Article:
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Technical Brief

Measurement and Modeling of Tissue Thermal Conductivity With Variable Water Content and Compression

[+] Author and Article Information
Matthew W. Chastagner

Department of Mechanical Engineering,
University of Michigan,
Ann Arbor, MI 48109-2125

Robert E. Dodde

Department of Biomedical Engineering,
University of Michigan,
Ann Arbor, MI 48109-2125

Albert J. Shih

Department of Mechanical Engineering,
University of Michigan,
Ann Arbor, MI 48109-2125;
Department of Biomedical Engineering,
University of Michigan,
Ann Arbor, MI 48109-2125

Wei Li

Department of Mechanical Engineering,
University of Texas at Austin,
Austin, TX 78712-1591

Roland K. Chen

School of Mechanical and Materials Engineering,
Washington State University,
PO Box 642920,
Pullman, WA 99164-2920
e-mail: roland.chen@wsu.edu

1Corresponding author.

Contributed by the Heat Transfer Division of ASME for publication in the JOURNAL OF HEAT TRANSFER. Manuscript received September 19, 2014; final manuscript received March 15, 2016; published online April 19, 2016. Assoc. Editor: Zhixiong Guo.

J. Heat Transfer 138(7), 074503 (Apr 19, 2016) (5 pages) Paper No: HT-14-1631; doi: 10.1115/1.4033078 History: Received September 19, 2014; Revised March 15, 2016

The effects of water content and compression level on tissue thermal conductivity were studied. These effects are important in electrosurgery, as tissue is subjected to both compression and thermal heating. Ex vivo canine spleen tissue was used in this study. A thermal diffusion probe technique was employed to measure the tissue thermal conductivity in three different conditions. First, the tissue thermal conductivity with different water content levels was measured. The measured thermal conductivity decreased as the percentage of water within the tissue decreased. Second, the tissue thermal conductivity under compression, up to 77%, was measured and it showed a 9% reduction as the load was applied. Third, desiccated tissue was compressed, and the thermal conductivity was measured. The compression effect on thermal conductivity was less prominent in the desiccated tissue because less water was squeezed out due to compression. A three-phase Maxwell–Eucken model was developed to predict the tissue thermal conductivity for varying water content and compression levels. The model used the ratio of air, tissue fiber, and water to predict the thermal conductivity and showed a good agreement with the experimental data.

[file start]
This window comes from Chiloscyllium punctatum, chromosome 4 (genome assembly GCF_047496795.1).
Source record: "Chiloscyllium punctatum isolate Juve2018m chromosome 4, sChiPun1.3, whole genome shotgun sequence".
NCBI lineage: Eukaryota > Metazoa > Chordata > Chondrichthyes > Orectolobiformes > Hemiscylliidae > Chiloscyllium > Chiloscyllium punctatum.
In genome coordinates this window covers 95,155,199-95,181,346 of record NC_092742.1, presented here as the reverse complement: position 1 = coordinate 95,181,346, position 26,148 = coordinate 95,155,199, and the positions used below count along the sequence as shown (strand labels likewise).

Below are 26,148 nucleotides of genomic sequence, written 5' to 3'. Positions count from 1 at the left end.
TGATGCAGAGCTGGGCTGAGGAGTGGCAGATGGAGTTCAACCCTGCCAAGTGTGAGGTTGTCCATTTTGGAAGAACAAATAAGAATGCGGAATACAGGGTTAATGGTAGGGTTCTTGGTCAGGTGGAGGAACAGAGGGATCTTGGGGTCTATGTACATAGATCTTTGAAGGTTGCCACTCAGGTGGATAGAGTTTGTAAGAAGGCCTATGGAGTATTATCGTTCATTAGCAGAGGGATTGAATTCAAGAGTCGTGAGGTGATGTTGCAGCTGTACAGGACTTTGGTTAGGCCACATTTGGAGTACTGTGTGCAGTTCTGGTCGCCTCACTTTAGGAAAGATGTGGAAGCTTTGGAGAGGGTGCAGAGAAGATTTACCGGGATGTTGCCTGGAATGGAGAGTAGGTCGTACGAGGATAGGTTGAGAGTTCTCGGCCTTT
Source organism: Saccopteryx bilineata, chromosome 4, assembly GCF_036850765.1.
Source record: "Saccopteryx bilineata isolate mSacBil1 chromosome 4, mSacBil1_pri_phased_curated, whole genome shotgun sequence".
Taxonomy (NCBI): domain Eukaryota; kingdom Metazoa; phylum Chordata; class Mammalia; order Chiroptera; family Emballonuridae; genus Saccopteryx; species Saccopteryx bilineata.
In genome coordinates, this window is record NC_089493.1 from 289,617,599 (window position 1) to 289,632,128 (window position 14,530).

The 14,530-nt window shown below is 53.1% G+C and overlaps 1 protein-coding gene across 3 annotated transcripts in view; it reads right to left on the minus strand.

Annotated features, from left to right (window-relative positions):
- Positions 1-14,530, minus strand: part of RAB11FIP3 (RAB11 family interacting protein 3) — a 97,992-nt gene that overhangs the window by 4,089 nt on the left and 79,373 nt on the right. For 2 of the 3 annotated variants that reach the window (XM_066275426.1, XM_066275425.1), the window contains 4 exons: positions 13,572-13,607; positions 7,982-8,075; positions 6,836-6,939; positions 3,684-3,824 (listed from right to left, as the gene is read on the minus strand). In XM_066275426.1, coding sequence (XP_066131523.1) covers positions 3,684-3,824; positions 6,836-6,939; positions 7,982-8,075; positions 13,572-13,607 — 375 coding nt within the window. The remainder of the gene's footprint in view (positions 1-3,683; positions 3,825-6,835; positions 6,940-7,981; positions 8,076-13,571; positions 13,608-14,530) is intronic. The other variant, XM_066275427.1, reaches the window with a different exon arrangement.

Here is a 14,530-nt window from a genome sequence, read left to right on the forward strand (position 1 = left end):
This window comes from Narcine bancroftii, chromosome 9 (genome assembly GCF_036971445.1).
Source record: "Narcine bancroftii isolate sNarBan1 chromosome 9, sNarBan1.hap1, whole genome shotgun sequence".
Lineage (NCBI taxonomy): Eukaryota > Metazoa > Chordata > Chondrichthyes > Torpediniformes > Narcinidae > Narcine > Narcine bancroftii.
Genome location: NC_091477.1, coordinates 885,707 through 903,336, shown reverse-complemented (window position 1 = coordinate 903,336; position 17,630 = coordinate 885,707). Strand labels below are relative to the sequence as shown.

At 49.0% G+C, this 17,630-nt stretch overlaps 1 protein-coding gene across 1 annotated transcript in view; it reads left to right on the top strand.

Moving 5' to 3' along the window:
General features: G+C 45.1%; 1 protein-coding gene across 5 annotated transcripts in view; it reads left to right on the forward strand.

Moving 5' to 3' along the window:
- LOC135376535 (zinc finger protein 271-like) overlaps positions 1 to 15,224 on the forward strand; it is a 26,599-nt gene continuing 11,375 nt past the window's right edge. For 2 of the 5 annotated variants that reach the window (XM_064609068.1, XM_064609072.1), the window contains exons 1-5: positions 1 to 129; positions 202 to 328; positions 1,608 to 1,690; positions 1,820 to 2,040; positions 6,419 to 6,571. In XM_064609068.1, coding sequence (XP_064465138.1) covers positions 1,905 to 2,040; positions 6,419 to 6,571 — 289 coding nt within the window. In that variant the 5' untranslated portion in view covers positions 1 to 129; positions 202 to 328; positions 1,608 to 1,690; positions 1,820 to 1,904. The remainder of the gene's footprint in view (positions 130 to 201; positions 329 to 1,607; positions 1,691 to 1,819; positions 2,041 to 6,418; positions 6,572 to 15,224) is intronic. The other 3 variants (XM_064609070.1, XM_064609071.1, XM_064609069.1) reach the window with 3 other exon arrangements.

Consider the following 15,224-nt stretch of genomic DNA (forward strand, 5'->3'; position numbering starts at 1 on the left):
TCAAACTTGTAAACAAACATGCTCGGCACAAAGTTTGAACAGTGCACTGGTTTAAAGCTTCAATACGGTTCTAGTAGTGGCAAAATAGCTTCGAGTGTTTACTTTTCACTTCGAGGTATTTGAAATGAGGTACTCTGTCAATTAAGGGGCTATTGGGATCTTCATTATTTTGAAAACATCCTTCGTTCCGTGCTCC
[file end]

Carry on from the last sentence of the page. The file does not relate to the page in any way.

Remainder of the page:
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Figures

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Fig. 1

The electrical circuit used to apply power to the thermistor during the self-heating experiments

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Fig. 2

The device used to determine the thermal conductivity of the tissue under compression: (a) schematic showing the key components of the device and (b) the device in use during tissue compression

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Fig. 3

Tissue thermal conductivity of spleen tissue as the water content level of the tissue is reduced

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Fig. 4

Spleen thermal conductivity as a function of compression level for 71% tissue water content level. Maxwell–Eucken model is shown by the solid black line.

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Fig. 5

Spleen thermal conductivity as a function of compression level for (a) 64% and (b) 54% tissue water content level. The Maxwell–Eucken model is shown by the solid black line.

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